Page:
Facebook - "The same people who say have been saying for years that the government is systematically racist and needs to be burned to the ground, have been saying for the last 17 months listen to the government no matter what regarding Covid, TODAY are saying the government is moving too fast with reopening."

Hugs Over Masks - Niagara Chapter : Sorry everyone.. | Facebook - "Sorry everyone... we can no longer give CPR. You can just die. I mean it will be "from" Covid and lack of oxygen... So I guess that counts as a Covid death? It fit's the symptoms list? Does this make sense to anyone?"

Will Ricciardella on Twitter - "Ever notice that with Climate change, COVID, poverty, etc. all the "science" aligns perfectly with leftist orthodoxy? Free-markets must be abolished Strong central gov must limit freedoms Money must be redistributed & printed Spending must increase Dissenters will be punished"

Matt Walsh on Twitter - "A listener of the show tells me that he's in high school wrestling and they are no longer allowed to shake hands with their opponents before or after the match, due to COVID restrictions. But they can still wrestle each other. It's all science, folks. Just science."

One strict new COVID lockdown bans outdoor exercising and dog-walking - "South Australia began one of the world’s toughest lockdowns Thursday with even outdoor exercise and dog-walking banned as the state tries to contain a cluster of COVID-19 infections. For six days, only one person from a household will be allowed to leave home each day, and only for essential reasons, authorities said. Schools, universities, cafes and restaurants are closed, weddings and funerals are banned and mask-wearing is mandatory."
How you know that lockdowns are really about politics. This is even more insane than closing playgrounds. But of course self-flagellating people think the more you suffer, the more effective a lockdown is

Jessica Christian on Twitter - "Told my mom I’m not coming over for Thanksgiving. She cried and then told me my 4 and 5 year old cousins have COVID and possibly exposed up to 25 of my relatives. I can’t beg you all enough to stop gathering."

Jessica Christian on Twitter - "Traffic in the right lane northbound on the Golden Gate Bridge has slowed to a crawl with supporters in cars honking and chanting along with #BlackLivesMatter protestors. VERY positive and high energy"

White People are Denied Shots Under COVID-19 Vaccine Regime in Washington State - "In the state of Washington, white people are being denied shots under the COVID-19 vaccine regime under the guise of equality and fairness... The African American Reach and Teach Health Ministry (AARTH) is leading the push to discriminate against white people and deny them vaccine shots based solely on the color of their skin... The state of Washington is defending their blatantly racist policies, arguing that excluding certain people because of the color of their skin is actually inclusive, as diversity cheapens the public discourse and makes everything more stupid... “under the current process, an older white person with obesity and cancer is at a higher risk than a young and healthy Black person. Yet the white Washingtonian would be denied access based exclusively on his skin color.” “Apparently, the DOH believes privilege grants white people magical access to limited vaccine appointments”"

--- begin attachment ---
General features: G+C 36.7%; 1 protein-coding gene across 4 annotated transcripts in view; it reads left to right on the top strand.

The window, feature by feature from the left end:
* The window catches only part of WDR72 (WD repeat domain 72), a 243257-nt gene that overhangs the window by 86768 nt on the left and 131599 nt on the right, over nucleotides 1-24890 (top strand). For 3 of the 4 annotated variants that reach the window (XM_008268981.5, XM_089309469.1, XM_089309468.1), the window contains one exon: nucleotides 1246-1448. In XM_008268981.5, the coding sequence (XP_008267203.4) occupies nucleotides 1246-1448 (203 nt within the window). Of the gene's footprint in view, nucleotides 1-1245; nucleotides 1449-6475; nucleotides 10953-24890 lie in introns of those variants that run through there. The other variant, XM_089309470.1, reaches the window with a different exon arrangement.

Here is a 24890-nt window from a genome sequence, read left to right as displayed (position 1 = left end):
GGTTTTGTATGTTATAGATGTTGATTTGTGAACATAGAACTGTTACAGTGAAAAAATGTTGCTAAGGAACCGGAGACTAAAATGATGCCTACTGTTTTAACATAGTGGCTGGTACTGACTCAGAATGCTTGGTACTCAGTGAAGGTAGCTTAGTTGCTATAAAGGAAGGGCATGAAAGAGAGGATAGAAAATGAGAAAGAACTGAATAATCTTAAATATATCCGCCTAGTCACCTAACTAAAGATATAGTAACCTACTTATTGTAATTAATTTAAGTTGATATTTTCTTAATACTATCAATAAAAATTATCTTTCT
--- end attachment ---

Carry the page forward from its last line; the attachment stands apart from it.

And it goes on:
Epidemiologist says school closures about keeping parents home | Toronto Sun - "An Ontario epidemiologist has admitted that the province’s school closures are more about getting adults to stay at home than they are about the transmission of COVID-19 within the classroom... Furness and Dr. Andrew Morris argued that school closures were useful, whereas Dr. Jennifer Grant, Dr. Ari Bitnun and Dr. Martha Fulford all countered that school closures caused great harms to kids with minimal benefits."

People get second opinions on personal health matters all the time. Is it wrong to question Toronto’s top doctor during a pandemic? | The Star - "It’s OK to disagree with the medical officer of health. In fact, it’s critical to be able to do so, sign of a robust institution and healthy democracy. However, some city councillors, especially those on the left, see the medical officer of health as off limits to disagreement."